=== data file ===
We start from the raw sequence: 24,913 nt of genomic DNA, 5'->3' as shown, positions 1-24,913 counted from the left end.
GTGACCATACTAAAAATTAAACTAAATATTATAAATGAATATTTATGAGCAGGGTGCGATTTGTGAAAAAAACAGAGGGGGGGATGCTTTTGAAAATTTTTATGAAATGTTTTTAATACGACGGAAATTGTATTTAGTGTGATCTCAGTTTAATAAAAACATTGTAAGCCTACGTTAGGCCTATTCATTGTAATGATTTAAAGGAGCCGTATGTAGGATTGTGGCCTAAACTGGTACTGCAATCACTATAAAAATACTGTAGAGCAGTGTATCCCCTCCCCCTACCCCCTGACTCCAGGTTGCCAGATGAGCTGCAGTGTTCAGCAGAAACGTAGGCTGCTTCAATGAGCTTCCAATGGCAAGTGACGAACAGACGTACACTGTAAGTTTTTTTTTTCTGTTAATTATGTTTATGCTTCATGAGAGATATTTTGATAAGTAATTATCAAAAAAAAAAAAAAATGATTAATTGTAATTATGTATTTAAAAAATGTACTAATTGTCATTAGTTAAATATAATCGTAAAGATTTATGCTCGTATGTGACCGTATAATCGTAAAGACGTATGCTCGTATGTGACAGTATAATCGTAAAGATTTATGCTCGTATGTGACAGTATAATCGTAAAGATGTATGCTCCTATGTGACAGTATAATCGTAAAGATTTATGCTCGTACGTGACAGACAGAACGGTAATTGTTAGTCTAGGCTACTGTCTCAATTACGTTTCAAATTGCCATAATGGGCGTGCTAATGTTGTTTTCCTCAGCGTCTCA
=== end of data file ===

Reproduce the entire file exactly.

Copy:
We start from the raw sequence: 24,913 nt of genomic DNA, 5'->3' as shown, positions 1-24,913 counted from the left end.
GTGACCATACTAAAAATTAAACTAAATATTATAAATGAATATTTATGAGCAGGGTGCGATTTGTGAAAAAAACAGAGGGGGGGATGCTTTTGAAAATTTTTATGAAATGTTTTTAATACGACGGAAATTGTATTTAGTGTGATCTCAGTTTAATAAAAACATTGTAAGCCTACGTTAGGCCTATTCATTGTAATGATTTAAAGGAGCCGTATGTAGGATTGTGGCCTAAACTGGTACTGCAATCACTATAAAAATACTGTAGAGCAGTGTATCCCCTCCCCCTACCCCCTGACTCCAGGTTGCCAGATGAGCTGCAGTGTTCAGCAGAAACGTAGGCTGCTTCAATGAGCTTCCAATGGCAAGTGACGAACAGACGTACACTGTAAGTTTTTTTTTTCTGTTAATTATGTTTATGCTTCATGAGAGATATTTTGATAAGTAATTATCAAAAAAAAAAAAAAATGATTAATTGTAATTATGTATTTAAAAAATGTACTAATTGTCATTAGTTAAATATAATCGTAAAGATTTATGCTCGTATGTGACCGTATAATCGTAAAGACGTATGCTCGTATGTGACAGTATAATCGTAAAGATTTATGCTCGTATGTGACAGTATAATCGTAAAGATGTATGCTCCTATGTGACAGTATAATCGTAAAGATTTATGCTCGTACGTGACAGACAGAACGGTAATTGTTAGTCTAGGCTACTGTCTCAATTACGTTTCAAATTGCCATAATGGGCGTGCTAATGTTGTTTTCCTCAGCGTCTCA